“May integrity of soul be your first ideal.
The source that will guide and bless your work.”
– John O’Donohue, from Blessing for One Who Holds Power
What lives on in our bodies, lives out in our lives.
There’s an animal part of our nervous system, that is alert and almost single-focused in its job. Its main concern is to keep you alive. It asks: “Am I safe?” This part of our wiring has fragments from the past writ in its instruction manual. Epigenetic studies show that memories can be passed on through 14 generations. That’s a lot of memory fragments of negative experiences that are encased in any body breathing in this current generation.
“Think about genetics as the computer and epigenetics as the software, the app, the program,” notes Dr. Rachel Yehuda, professor of psychiatry and neuroscience and the director of the Traumatic Stress Studies Division at the Mount Sinai School of Medicine. Epigenetics is a short term adaptation that is a change to the program. That change happens when there’s trauma to a body. That body then passes those new genetic expressions on to their children. And so on it goes, for generations.
This means, you may be carrying in your physical experience of life, the experiences of those that came generations before you. As Somatic Therapist Resmaa Menakem tells us in last weekend’s episode of OnBeing, when these memories and experiences become decontextualized from the human in whom they originally happened to, they become like fragments floating around in us, part of us, but untied to the full scenes and scenarios (and body) from which they originated.
These experiences can be traumas, losses, hurts, griefs, hungers, abandonments, other deep stresses to being a human, and these fragments and bits of programming run in our software and inform and shape our current experience of life and also our beliefs about the world. This means your life may be informed by the losses your great great great grandparents experienced. Or, it may be informed by the injustices the folks in your lineage experienced.
The irony of all of this is that old adage–The things we have survived become the things upon which our survival may depend. Which means, partially, that these traumas, losses, hurts, griefs, hungers, abandonments, and other deep stresses that our ancestors survived long before us, are not only felt experiences potentially active in our lives, but they are also the very stressors on which we find ourselves repeating or being most comfortable within our lifetimes. We remember the hard stuff. Sometimes, feeling good can be such a new experience for our nervous system that we don’t know what to do with those feelings.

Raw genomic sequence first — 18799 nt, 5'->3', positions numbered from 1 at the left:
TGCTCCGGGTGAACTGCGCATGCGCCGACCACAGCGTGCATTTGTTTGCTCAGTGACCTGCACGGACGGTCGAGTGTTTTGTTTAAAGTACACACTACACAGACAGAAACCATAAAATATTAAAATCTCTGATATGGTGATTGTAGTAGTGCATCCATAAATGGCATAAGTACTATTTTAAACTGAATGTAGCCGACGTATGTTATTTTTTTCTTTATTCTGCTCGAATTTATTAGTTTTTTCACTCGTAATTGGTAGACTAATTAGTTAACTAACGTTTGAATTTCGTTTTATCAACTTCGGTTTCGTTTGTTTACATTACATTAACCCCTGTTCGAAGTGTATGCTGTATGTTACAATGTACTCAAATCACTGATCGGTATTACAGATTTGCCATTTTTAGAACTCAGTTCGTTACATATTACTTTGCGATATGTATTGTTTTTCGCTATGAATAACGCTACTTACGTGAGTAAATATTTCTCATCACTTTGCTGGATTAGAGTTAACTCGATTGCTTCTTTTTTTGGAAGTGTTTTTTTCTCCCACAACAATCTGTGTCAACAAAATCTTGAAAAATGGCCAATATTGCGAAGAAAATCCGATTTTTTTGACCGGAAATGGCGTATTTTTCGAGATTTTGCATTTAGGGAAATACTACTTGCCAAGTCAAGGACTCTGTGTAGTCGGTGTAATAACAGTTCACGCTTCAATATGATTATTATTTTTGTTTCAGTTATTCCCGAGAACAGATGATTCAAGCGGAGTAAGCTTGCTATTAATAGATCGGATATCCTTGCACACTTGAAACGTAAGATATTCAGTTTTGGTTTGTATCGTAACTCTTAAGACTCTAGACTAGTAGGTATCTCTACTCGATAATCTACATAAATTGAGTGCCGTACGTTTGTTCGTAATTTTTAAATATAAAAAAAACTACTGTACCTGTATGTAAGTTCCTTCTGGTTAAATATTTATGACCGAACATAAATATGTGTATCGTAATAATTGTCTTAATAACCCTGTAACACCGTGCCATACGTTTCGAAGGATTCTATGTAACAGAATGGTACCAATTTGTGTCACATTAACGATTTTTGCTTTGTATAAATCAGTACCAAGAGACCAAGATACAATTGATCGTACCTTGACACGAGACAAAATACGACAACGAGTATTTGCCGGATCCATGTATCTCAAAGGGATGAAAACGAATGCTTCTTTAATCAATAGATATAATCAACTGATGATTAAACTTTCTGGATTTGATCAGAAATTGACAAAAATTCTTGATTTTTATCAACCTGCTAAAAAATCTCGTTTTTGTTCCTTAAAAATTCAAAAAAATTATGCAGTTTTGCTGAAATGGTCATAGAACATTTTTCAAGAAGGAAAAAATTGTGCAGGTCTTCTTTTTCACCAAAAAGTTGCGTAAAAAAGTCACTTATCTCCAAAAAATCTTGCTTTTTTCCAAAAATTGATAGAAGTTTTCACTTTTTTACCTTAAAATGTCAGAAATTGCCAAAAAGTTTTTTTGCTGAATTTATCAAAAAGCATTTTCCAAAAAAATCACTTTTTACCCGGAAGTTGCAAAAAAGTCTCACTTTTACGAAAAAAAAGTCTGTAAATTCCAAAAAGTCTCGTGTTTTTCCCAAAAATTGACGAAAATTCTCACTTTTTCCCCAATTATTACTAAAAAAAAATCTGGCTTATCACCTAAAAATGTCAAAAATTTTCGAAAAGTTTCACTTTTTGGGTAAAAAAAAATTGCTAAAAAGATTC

In some ways, we stay connected to those who came before us by being like them. In doing so, we have similar experiences to what they experienced. It’s as if the unresolved trauma gets picked up by someone else born down the line. And, that someone bears it often without knowing where it came from. (See also: Mark Wolynn’s book, It Didn’t Start With You.) The thing is: those experiences aren’t ours to carry on. Our work is to realize them and to heal them. Our work is to start what is ours to do.
Whether it’s about creating a better experience of life for ourselves, finding a better relationship to money and success, healing intergenerational trauma in our bodies, or beginning to heal the roots of racism in our bodies, this week’s podcast guest, author Rha Goddess, touches on this theme in her conversation with Jerry this week. She asks: “How do we parse out belonging and dysfunction and heal the dysfunction?”
This is the deep work of coming into the integrity of soul, as poet John O’Donohue notes in the lines above.
This work begins by asking one of Jerry’s famous questions: How have I been complicit in creating the conditions that I say I don’t want? What are the fragments living in us, like ghosts in the machine, that need to be noticed, identified in the body, felt, healed so that they stop playing out in our lives? What, then, do we choose to focus on and create for ourselves?